To say the defence white paper was “much anticipated” would be an understatement. Was it worth the wait in the end? That rather depends on who you are and what your assessment of the risks Australia faces…
Defence Minister Marise Payne is still to announce who will build Australia’s next generation of submarines.
The defence white paper is silent on where Australia's new fleet of 12 submarines will be acquired.
Defence diplomacy will not substantially transform the overall picture of Asia’s ongoing political cleavages.
The coming defence white paper presents an opening for the Turnbull government to place its stamp on national security priorities and to align planning and policy settings with its strategic vision.
Does New Zealand have a more realistic view of its strategic environment than Australia? Given that many hard-headed Australian strategists think that New Zealand freeloads on Australia’s security efforts…
Some breathing space for the armed forces.
Budgets were decimated in 2010, but the latest Strategic Defence and Security Review seeks to make amends.
If there is one thing that the new administration of Malcolm Turnbull can be confident about, it’s that dealing with China is not going to get any easier. Despite our new prime minister taking a decidedly…
Through reinterpreting the constitution and bidding to build Australia’s submarines, Shinzo Abe is leading Japan towards a more assertive strategic posture.
If construction of its submarines in Australia proceeds, it will be Japan’s first postwar export of a major combat weapons system.
A new study has found returned service people who underwent mindfulness-based therapies had a sharper short-term decline in PTSD symptoms than those undergoing other conventional therapies.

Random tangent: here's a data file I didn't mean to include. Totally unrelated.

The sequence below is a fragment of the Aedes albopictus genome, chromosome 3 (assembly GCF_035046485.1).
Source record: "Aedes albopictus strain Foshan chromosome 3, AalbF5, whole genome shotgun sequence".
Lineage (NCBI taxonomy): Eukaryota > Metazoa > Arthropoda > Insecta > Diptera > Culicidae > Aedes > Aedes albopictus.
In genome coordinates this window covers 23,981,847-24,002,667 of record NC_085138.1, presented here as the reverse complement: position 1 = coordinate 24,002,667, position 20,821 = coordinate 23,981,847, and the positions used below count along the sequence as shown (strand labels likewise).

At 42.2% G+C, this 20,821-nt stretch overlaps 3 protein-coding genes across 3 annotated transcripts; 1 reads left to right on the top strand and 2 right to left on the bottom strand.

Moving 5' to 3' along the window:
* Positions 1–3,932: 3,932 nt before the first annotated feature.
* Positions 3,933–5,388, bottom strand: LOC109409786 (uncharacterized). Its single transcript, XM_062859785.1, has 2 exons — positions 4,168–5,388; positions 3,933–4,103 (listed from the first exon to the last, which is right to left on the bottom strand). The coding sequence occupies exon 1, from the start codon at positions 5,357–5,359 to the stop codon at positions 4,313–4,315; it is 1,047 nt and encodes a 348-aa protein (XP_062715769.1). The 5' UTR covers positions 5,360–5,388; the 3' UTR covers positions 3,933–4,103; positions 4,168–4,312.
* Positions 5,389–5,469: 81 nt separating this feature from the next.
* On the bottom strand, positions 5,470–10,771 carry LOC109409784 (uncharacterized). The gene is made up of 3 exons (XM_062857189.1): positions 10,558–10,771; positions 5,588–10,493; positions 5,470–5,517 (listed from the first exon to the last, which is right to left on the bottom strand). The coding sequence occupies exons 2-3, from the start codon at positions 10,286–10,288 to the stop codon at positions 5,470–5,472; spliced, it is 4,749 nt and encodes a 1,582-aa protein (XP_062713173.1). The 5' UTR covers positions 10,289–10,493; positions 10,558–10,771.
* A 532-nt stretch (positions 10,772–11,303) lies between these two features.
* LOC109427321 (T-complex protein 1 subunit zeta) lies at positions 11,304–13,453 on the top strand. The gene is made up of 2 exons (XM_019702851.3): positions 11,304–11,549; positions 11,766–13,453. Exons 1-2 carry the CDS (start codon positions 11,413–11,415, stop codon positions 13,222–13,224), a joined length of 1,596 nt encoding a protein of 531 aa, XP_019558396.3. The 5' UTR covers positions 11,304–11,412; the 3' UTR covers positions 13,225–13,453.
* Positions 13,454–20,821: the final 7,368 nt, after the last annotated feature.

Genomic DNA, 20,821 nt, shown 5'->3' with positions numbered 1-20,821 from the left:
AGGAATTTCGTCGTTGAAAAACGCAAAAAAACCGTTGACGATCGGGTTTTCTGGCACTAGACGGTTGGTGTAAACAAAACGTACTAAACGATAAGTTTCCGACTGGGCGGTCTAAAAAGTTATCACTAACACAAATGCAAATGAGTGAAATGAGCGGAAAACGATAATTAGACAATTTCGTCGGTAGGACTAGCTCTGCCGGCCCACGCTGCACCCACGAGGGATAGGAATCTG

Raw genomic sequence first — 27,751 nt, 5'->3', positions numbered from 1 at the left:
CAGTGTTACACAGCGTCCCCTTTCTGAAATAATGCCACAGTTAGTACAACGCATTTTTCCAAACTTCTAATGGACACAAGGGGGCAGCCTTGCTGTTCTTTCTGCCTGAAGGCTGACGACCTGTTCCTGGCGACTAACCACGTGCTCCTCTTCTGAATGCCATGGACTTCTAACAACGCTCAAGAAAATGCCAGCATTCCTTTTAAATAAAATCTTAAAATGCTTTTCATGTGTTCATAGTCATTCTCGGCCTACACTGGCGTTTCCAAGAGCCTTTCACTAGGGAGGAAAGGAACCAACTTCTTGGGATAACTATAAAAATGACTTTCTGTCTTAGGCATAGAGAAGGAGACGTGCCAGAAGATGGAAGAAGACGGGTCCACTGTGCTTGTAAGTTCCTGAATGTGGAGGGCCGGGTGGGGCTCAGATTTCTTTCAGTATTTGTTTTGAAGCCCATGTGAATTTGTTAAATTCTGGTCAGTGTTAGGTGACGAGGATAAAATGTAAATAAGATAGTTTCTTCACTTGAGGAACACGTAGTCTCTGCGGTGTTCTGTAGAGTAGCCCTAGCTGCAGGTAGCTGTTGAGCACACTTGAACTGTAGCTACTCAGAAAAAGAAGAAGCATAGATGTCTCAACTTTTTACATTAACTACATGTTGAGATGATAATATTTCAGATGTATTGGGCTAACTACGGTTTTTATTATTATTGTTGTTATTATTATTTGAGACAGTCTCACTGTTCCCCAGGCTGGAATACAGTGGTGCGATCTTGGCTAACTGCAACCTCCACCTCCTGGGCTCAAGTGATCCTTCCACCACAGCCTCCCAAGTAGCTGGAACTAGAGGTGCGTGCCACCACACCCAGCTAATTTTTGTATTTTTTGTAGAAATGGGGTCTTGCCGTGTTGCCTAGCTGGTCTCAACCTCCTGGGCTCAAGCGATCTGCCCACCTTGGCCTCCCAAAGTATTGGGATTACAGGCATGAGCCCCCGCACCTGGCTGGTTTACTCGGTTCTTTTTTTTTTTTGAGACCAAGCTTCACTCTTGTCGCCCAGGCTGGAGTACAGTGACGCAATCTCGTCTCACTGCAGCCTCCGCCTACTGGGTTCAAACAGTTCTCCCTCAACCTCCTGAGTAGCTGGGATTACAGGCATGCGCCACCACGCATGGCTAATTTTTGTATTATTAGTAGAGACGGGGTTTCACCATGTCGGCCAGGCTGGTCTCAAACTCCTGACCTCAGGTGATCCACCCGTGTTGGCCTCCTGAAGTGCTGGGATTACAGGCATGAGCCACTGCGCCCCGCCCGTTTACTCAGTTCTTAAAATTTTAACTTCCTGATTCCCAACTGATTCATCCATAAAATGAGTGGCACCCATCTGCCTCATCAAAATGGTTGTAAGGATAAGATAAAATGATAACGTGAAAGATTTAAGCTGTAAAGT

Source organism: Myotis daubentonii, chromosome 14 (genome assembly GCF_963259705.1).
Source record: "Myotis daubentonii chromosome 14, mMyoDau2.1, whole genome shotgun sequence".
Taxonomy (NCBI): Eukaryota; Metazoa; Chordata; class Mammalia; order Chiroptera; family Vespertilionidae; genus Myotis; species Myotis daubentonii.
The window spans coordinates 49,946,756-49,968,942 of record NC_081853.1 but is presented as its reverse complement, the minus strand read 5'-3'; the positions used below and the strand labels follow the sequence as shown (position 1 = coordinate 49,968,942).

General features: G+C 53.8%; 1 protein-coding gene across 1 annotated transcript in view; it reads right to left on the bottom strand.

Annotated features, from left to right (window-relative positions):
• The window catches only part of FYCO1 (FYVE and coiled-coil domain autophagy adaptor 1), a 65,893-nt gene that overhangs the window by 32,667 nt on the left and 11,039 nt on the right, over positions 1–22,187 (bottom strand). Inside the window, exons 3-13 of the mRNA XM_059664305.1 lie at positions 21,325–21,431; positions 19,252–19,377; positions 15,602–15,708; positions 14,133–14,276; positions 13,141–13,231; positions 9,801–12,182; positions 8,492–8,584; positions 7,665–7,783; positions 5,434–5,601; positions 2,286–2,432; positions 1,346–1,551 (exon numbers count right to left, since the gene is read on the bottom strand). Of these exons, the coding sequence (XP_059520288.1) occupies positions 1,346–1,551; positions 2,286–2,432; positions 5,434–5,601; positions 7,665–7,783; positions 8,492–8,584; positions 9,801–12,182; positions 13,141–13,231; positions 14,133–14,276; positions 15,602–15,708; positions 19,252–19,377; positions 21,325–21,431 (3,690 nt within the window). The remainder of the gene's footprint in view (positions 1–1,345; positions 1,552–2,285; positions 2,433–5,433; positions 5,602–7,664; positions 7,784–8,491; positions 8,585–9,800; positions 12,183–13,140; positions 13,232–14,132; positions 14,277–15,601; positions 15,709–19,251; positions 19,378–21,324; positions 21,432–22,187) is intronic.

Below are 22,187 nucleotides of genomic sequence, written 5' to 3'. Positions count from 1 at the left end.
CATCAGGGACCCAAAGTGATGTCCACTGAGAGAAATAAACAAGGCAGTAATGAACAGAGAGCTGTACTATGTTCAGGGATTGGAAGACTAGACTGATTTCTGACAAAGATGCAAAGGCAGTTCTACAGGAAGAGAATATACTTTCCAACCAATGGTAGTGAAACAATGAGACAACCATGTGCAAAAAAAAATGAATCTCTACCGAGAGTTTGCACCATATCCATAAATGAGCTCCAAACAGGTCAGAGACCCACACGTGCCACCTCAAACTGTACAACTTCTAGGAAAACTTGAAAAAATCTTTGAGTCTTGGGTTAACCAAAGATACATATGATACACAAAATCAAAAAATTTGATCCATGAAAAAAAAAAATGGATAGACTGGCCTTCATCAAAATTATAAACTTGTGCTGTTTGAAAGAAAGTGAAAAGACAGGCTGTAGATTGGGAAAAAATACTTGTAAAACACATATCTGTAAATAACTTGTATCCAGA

Fly the unfriendly skies.
PM wants more unmanned intervention but he should be wary of putting all his eggs in one basket.
Boxing clever? Osborne delivers.
Instant reaction from academics as George Osborne delivers his post-election budget.
From the UK, to Canada, Australia and the states – our opinions about the military are usually wrong.
U.S. Army Europe Images/Flickr
With austerity on the agenda, the upcoming strategic reviews will be critical to deciding the future of the UK's defence force.
Cuts are not quite as advertised.
Conservative targets for 1% annual savings in the next two years will actually feel like more than 5% for a swathe of government departments.
Should Australia seek a ballistic missile defence capability, like that of the United States?
US Department of Defense
Ultimately, the argument for Australia to acquire ballistic missile defence does not stack up.
Anyone teaching encryption without first getting clearance from the government could soon be wearing these.
The government's Defence Trade Controls Act effectively makes teaching encryption a criminal act and considers even a simple calculator as a potential weapon.
Is the sun setting on Britain’s military heft?
New research shows the UK's military heft depends on a thriving domestic industry to buy things from – and we may be about to cut it drastically.
You’re right to look sceptical – a Brexit will be difficult at best, impossible at worst.
UKIP's whole manifesto rests on the premise that the UK will leave the EU.
The naming of the HMS Queen Elizabeth in November 2014. But how much does the UK spend on defence?
Andrew Milligan/PA Wire
Plaid Cymru's Leanne Wood has questioned whether the UK should spent 6% of its budget on defence. Has she got her numbers right?
Britannia rule the waves – subject to spending priorities.
The Conservatives can't quite figure out how to both cut defence spending and procure new kit the UK can actually use.
It’s possible to believe a little too much in Britain.
Overseas aid plays a huge role in defence, which makes cutting it a dangerous mistake.